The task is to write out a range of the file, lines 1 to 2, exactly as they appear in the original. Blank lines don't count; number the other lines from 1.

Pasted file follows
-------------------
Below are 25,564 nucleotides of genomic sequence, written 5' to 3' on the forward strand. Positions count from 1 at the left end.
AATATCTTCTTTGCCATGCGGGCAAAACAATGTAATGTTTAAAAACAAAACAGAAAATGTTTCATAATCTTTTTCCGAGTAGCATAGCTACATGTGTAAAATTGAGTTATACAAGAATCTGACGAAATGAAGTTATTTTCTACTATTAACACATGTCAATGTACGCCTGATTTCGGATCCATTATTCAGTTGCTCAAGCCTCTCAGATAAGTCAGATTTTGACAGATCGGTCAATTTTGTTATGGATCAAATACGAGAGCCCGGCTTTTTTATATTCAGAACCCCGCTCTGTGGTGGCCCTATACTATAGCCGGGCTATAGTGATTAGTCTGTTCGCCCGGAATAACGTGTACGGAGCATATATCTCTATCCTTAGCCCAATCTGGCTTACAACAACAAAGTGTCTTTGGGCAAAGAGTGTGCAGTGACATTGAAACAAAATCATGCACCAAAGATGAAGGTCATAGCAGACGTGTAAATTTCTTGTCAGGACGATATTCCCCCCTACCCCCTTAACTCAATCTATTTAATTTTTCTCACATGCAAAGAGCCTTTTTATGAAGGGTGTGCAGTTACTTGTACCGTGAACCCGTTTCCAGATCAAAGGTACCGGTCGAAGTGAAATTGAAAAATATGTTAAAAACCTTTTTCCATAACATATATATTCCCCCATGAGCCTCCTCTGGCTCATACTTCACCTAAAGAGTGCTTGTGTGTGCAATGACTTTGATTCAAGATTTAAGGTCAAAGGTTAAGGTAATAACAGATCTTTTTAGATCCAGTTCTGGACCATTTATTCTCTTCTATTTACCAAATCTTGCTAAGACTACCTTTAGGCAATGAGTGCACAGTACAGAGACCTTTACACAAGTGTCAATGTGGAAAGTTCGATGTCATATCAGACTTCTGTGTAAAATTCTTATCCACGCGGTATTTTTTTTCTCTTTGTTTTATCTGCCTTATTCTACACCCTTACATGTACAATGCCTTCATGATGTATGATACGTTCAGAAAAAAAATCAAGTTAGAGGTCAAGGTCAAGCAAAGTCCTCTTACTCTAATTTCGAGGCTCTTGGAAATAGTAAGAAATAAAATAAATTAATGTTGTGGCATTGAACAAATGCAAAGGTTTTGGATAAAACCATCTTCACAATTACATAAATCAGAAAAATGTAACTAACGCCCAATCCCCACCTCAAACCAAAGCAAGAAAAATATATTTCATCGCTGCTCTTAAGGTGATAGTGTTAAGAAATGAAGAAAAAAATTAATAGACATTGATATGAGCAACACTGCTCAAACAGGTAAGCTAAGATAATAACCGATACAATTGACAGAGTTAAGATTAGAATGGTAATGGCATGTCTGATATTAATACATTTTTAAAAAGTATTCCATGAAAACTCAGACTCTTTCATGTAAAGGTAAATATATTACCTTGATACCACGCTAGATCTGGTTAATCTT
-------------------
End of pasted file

Below are 25,564 nucleotides of genomic sequence, written 5' to 3' on the forward strand. Positions count from 1 at the left end.
AATATCTTCTTTGCCATGCGGGCAAAACAATGTAATGTTTAAAAACAAAACAGAAAATGTTTCATAATCTTTTTCCGAGTAGCATAGCTACATGTGTAAAATTGAGTTATACAAGAATCTGACGAAATGAAGTTATTTTCTACTATTAACACATGTCAATGTACGCCTGATTTCGGATCCATTATTCAGTTGCTCAAGCCTCTCAGATAAGTCAGATTTTGACAGATCGGTCAATTTTGTTATGGATCAAATACGAGAGCCCGGCTTTTTTATATTCAGAACCCCGCTCTGTGGTGGCCCTATACTATAGCCGGGCTATAGTGATTAGTCTGTTCGCCCGGAATAACGTGTACGGAGCATATATCTCTATCCTTAGCCCAATCTGGCTTACAACAACAAAGTGTCTTTGGGCAAAGAGTGTGCAGTGACATTGAAACAAAATCATGCACCAAAGATGAAGGTCATAGCAGACGTGTAAATTTCTTGTCAGGACGATATTCCCCCCTACCCCCTTAACTCAATCTATTTAATTTTTCTCACATGCAAAGAGCCTTTTTATGAAGGGTGTGCAGTTACTTGTACCGTGAACCCGTTTCCAGATCAAAGGTACCGGTCGAAGTGAAATTGAAAAATATGTTAAAAACCTTTTTCCATAACATATATATTCCCCCATGAGCCTCCTCTGGCTCATACTTCACCTAAAGAGTGCTTGTGTGTGCAATGACTTTGATTCAAGATTTAAGGTCAAAGGTTAAGGTAATAACAGATCTTTTTAGATCCAGTTCTGGACCATTTATTCTCTTCTATTTACCAAATCTTGCTAAGACTACCTTTAGGCAATGAGTGCACAGTACAGAGACCTTTACACAAGTGTCAATGTGGAAAGTTCGATGTCATATCAGACTTCTGTGTAAAATTCTTATCCACGCGGTATTTTTTTTCTCTTTGTTTTATCTGCCTTATTCTACACCCTTACATGTACAATGCCTTCATGATGTATGATACGTTCAGAAAAAAAATCAAGTTAGAGGTCAAGGTCAAGCAAAGTCCTCTTACTCTAATTTCGAGGCTCTTGGAAATAGTAAGAAATAAAATAAATTAATGTTGTGGCATTGAACAAATGCAAAGGTTTTGGATAAAACCATCTTCACAATTACATAAATCAGAAAAATGTAACTAACGCCCAATCCCCACCTCAAACCAAAGCAAGAAAAATATATTTCATCGCTGCTCTTAAGGTGATAGTGTTAAGAAATGAAGAAAAAAATTAATAGACATTGATATGAGCAACACTGCTCAAACAGGTAAGCTAAGATAATAACCGATACAATTGACAGAGTTAAGATTAGAATGGTAATGGCATGTCTGATATTAATACATTTTTAAAAAGTATTCCATGAAAACTCAGACTCTTTCATGTAAAGGTAAATATATTACCTTGATACCACGCTAGATCTGGTTAATCTT